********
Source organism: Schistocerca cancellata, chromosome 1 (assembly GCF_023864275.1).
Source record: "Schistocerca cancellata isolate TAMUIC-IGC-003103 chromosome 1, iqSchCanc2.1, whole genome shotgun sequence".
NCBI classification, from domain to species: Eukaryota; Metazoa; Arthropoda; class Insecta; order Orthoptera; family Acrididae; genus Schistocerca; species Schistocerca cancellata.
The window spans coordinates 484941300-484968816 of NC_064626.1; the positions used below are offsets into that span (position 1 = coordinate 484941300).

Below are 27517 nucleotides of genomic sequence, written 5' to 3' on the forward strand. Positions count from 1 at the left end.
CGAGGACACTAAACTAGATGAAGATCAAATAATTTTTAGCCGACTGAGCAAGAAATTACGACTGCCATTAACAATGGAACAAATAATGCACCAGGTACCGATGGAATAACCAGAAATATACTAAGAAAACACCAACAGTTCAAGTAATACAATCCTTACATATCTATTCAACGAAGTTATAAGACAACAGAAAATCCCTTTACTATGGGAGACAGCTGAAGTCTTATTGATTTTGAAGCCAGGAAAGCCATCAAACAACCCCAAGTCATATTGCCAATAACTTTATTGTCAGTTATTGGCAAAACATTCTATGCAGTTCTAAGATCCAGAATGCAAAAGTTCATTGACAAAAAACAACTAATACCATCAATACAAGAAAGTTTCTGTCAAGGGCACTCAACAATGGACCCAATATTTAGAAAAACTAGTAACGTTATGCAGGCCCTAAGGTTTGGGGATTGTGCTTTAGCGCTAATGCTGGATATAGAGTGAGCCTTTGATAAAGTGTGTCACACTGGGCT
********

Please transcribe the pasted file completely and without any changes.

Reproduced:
Source organism: Schistocerca cancellata, chromosome 1 (assembly GCF_023864275.1).
Source record: "Schistocerca cancellata isolate TAMUIC-IGC-003103 chromosome 1, iqSchCanc2.1, whole genome shotgun sequence".
NCBI classification, from domain to species: Eukaryota; Metazoa; Arthropoda; class Insecta; order Orthoptera; family Acrididae; genus Schistocerca; species Schistocerca cancellata.
The window spans coordinates 484941300-484968816 of NC_064626.1; the positions used below are offsets into that span (position 1 = coordinate 484941300).

Below are 27517 nucleotides of genomic sequence, written 5' to 3' on the forward strand. Positions count from 1 at the left end.
CGAGGACACTAAACTAGATGAAGATCAAATAATTTTTAGCCGACTGAGCAAGAAATTACGACTGCCATTAACAATGGAACAAATAATGCACCAGGTACCGATGGAATAACCAGAAATATACTAAGAAAACACCAACAGTTCAAGTAATACAATCCTTACATATCTATTCAACGAAGTTATAAGACAACAGAAAATCCCTTTACTATGGGAGACAGCTGAAGTCTTATTGATTTTGAAGCCAGGAAAGCCATCAAACAACCCCAAGTCATATTGCCAATAACTTTATTGTCAGTTATTGGCAAAACATTCTATGCAGTTCTAAGATCCAGAATGCAAAAGTTCATTGACAAAAAACAACTAATACCATCAATACAAGAAAGTTTCTGTCAAGGGCACTCAACAATGGACCCAATATTTAGAAAAACTAGTAACGTTATGCAGGCCCTAAGGTTTGGGGATTGTGCTTTAGCGCTAATGCTGGATATAGAGTGAGCCTTTGATAAAGTGTGTCACACTGGGCT